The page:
ROOMS OF ONE’S OWN, PART TWO
These rooms are small, I said to myself; you must discount the value of that old chimney piece & the niches for holy water. Monks are nothing out of the way. The kitchen is distinctly bad. There’s an oil stove, & no grate. Nor is there hot water, nor a bath, & as for the E.C. I was never shown it.’ These prudent objections kept excitement at bay; yet even they were forced to yield place to a profound pleasure at the size & shape & fertility & wildness of the garden.
Virginia Woolf in her diary of 3 July 1919
Part Two of our film on Virginia Woolf in Fitzrovia and Sussex:
The primitive-style oil painting glimpsed above the mantlepiece in the dining room, was among the contents of Monk’s House when it was put up for auction in 1919; it was bought by Leonard Woolf together with two others (he paid four shillings for the three paintings). In his autobiography, he describes it as ‘four children heavily swaddled in hats and coats standing stiffly in a line in front of the house. They were, I am sure, the Glazebrook children of a hundred years ago’. The Glazebrooks, a family of local millers, owned Monk’s House from 1769 to 1877 and their broken millstones were in the garden when Leonard and Virginia moved in.
Of the Glazebrook portraits, Virginia wrote to Margaret Llewelyn Davies, ‘For myself, I don’t ask anything more of pictures. They are family groups, and he began the heads very large, and hadn’t got room for the hands and legs, so these dwindle off till they’re about the size of sparrow claws, but the effect is superb – the character overwhelming.’ The paintings accorded, too, with Virginia’s fascination with the ‘previousness’ of places, with the shades that benignly haunt a house or, as she phrased it, distil their atmosphere into a room. And Leonard, who normally did not set much store by the supernatural, said of the children’s portrait: ‘Their spirits, I almost felt and feel, walk in the house, clattering up and down the narrow stairs, now deeply worn by the countless comings and goings of Clears, Glazebrooks, and Verralls. At the top of the stairs you can see the place where they had once put a small gate to prevent the children plunging downstairs. And once when a floorboard was taken up by a workman we found a tiny little wooden eighteenth-century shoe.’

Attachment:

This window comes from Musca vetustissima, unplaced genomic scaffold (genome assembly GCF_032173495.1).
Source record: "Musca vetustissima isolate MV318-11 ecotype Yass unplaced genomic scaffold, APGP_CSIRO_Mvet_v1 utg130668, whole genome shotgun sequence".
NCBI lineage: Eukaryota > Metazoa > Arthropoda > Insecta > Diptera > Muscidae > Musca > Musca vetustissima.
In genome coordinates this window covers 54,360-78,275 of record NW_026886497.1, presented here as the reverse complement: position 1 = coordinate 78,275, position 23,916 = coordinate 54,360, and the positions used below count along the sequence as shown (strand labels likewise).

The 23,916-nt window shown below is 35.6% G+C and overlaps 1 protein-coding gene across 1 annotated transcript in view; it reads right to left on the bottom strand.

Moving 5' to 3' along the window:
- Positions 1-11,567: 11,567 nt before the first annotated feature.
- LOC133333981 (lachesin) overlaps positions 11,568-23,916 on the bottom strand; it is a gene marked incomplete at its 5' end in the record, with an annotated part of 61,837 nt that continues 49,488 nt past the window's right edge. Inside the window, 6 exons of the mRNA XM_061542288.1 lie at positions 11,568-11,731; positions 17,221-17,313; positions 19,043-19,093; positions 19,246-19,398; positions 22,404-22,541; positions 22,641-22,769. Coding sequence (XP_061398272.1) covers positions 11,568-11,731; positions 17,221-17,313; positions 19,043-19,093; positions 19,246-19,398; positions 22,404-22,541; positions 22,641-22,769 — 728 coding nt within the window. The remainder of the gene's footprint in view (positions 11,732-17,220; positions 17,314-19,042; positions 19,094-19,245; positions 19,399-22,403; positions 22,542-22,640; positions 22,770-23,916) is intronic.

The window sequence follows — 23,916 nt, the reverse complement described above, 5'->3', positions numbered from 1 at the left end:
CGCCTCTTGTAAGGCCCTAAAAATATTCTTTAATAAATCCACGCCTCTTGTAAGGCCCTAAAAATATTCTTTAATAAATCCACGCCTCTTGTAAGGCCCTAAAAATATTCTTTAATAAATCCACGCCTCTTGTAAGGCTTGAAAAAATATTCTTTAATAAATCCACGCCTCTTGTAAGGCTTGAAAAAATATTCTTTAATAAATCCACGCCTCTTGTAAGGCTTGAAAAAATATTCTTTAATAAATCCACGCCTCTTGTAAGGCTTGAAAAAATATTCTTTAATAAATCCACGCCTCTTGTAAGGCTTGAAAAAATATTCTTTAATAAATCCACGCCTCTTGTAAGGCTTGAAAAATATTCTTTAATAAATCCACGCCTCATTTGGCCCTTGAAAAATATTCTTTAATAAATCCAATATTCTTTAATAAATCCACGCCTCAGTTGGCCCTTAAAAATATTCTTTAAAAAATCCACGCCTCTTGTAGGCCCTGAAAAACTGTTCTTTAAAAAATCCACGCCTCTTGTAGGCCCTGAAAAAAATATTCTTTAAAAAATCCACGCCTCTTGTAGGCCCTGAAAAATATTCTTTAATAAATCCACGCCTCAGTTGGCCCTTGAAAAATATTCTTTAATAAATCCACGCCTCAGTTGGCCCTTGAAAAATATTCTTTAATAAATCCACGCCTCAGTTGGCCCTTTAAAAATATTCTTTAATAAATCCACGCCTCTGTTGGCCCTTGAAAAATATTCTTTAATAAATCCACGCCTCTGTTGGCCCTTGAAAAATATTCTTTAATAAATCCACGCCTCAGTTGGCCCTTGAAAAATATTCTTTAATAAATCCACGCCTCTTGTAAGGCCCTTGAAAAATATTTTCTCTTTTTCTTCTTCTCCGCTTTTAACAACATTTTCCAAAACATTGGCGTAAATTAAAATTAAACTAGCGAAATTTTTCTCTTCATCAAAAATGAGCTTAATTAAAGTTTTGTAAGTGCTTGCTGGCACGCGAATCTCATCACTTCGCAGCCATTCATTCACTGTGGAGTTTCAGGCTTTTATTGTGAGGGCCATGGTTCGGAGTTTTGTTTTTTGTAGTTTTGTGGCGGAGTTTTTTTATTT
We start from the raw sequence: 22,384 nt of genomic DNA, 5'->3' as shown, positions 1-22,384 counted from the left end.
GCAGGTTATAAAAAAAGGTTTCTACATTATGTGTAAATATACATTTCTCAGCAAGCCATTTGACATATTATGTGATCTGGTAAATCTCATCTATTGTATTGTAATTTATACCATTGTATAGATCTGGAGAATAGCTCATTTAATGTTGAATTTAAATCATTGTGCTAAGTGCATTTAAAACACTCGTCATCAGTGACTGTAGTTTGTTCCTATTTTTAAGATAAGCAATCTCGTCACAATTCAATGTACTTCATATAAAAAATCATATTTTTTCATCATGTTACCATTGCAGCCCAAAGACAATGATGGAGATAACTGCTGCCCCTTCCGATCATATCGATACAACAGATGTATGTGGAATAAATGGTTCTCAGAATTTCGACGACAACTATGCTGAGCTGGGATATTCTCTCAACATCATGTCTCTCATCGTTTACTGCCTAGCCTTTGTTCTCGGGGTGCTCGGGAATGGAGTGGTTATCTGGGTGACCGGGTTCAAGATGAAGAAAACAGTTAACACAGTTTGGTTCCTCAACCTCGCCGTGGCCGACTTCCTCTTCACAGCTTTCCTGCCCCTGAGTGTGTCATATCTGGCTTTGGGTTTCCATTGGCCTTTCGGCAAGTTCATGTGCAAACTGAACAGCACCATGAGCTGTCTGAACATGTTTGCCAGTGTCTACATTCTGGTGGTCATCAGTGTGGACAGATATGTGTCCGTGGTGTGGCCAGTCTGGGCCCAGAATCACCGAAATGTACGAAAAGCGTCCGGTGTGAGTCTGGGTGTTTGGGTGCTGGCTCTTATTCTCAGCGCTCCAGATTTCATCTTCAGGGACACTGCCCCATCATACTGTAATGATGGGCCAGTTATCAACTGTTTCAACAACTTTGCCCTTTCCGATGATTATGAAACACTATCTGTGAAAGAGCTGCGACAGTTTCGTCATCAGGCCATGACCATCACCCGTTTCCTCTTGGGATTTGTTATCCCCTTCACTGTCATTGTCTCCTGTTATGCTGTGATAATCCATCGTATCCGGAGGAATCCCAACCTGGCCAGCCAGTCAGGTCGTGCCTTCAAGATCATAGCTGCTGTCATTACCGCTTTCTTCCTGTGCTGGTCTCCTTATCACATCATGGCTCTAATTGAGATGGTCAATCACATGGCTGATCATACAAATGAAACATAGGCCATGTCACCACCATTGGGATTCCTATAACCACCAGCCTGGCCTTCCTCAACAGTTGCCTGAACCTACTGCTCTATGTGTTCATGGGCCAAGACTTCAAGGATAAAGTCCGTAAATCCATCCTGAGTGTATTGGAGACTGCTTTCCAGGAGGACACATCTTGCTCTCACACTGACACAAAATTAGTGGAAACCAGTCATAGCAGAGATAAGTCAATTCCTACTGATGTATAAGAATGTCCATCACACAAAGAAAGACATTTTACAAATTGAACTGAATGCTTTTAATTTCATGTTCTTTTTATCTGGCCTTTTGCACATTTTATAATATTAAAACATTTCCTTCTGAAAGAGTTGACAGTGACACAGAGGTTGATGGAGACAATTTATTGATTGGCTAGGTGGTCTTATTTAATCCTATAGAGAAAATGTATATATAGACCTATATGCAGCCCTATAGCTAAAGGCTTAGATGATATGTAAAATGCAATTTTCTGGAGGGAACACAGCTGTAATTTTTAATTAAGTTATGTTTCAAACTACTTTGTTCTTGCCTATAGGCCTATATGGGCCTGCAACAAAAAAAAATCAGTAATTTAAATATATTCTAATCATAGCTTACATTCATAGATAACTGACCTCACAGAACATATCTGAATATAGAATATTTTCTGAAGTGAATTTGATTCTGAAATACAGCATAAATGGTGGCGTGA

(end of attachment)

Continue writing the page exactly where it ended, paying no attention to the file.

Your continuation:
The painting of the Glazebrook children was also greatly admired by E. M. Forster, so much so that Leonard lent it to him and didn’t recover it from him until after Virginia’s death. It hung in Forster’s rooms at King’s College, Cambridge for a number of years. There is a photo of Forster and T. S. Eliot at Monk’s House, circa 1922, which shows them sitting under the very painting.